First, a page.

Finally, all advertisers can work toward improving PPC results by optimizing results for mobile search. This means using mobile-specific language in the advertisement and designing the landing site for mobile use, so that users of such devices have a better experience. This is actionable regardless of an advertiser’s industry, as data shows a general increase in mobile site traffic overall.
As an experienced marketing professional, Justin Steinle draws on an in-depth knowledge of multiple media channels. Justin Steinle incorporates social media and web platforms as well as more traditional advertising mediums, including radio.
For advertisers seeking a cost-effective solution that reaches a targeted audience, radio can be a particularly savvy choice. Radio stations typically target a particular demographic, naturally selected by the genre of music or talk that each station sponsors, and audiences tend to personally identify with their favorite station. Furthermore, because listeners often tune in alone, it becomes an intimate way for advertisers to connect with potential new customers.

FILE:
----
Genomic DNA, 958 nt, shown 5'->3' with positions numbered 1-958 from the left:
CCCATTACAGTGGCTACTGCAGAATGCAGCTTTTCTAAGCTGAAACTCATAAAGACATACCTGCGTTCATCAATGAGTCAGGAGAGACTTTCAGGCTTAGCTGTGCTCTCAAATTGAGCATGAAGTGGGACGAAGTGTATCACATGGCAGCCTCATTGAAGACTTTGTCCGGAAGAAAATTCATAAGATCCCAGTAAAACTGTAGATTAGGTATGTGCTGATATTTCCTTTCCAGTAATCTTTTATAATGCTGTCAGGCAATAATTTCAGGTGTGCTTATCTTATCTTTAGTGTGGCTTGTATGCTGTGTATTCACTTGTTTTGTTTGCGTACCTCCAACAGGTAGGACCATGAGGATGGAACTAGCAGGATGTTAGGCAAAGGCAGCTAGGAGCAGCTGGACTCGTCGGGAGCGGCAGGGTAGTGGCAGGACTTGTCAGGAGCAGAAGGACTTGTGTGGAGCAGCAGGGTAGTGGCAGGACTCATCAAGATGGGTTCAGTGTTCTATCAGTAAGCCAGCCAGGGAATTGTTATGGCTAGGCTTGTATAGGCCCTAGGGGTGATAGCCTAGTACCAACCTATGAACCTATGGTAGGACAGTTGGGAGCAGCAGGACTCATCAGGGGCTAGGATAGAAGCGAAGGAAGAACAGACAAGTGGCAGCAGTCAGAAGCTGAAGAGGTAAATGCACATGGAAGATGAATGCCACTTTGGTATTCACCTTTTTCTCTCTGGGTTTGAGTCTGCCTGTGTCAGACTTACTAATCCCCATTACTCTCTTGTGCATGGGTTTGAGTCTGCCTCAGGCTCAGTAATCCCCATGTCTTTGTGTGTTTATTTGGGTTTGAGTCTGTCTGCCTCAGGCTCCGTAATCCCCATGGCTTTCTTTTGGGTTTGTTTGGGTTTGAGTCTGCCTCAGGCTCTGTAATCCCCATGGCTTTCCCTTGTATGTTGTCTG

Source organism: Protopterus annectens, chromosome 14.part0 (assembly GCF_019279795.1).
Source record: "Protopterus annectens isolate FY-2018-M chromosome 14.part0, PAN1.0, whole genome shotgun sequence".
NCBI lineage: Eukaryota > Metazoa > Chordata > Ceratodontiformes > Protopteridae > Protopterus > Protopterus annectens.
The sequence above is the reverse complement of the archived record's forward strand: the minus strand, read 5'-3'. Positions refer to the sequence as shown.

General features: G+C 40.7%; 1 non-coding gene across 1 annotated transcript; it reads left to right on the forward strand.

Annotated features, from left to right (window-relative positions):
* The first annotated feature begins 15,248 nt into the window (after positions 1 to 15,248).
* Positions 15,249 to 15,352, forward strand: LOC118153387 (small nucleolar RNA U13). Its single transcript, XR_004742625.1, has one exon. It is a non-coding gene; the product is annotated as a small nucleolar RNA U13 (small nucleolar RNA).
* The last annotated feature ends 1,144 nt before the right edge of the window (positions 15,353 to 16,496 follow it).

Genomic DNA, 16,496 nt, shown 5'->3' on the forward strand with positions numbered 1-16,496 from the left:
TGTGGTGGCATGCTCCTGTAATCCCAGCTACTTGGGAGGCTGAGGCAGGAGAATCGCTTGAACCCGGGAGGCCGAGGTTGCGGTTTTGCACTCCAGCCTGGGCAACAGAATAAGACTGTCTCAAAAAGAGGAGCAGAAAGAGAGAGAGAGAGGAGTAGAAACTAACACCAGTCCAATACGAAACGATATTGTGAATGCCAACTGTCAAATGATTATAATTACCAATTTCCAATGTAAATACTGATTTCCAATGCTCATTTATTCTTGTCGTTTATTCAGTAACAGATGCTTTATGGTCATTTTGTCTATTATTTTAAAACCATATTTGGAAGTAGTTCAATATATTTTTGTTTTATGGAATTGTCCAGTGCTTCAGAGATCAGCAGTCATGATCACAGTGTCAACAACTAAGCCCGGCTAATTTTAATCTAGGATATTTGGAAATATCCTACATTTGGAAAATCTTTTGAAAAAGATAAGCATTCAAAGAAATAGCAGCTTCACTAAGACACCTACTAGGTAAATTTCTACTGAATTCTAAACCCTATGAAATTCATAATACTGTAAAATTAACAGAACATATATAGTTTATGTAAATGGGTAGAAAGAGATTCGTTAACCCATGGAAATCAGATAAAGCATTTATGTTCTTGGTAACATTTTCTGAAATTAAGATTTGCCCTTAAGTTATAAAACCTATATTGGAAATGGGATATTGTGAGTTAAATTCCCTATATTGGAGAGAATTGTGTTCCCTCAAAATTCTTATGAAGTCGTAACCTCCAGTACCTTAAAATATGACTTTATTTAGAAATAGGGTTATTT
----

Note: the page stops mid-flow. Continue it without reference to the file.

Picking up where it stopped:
A radio spot is also inexpensive and quick to produce, particularly when compared to television or national print campaigns that can take months to prepare. Radio advertisements do not require high-tech equipment, studio bookings, or expensive talent, nor do they need to go through extensive pre-production phases common in television. While a television spot can take months to reach its audience and a newspaper advertisement must align with lead times of up to a year, a well-produced radio advertisement can be on the air in less than a month.
This quick turnaround time also benefits the advertiser because it makes the campaign easier to change if it is not working. Consumer responses to radio spots are easy to evaluate, particularly in the case of direct response campaigns, and poor results can quickly prompt the development of a new message. This in turn lets companies customize their message to real consumer behavior and craft a campaign that is truly relevant.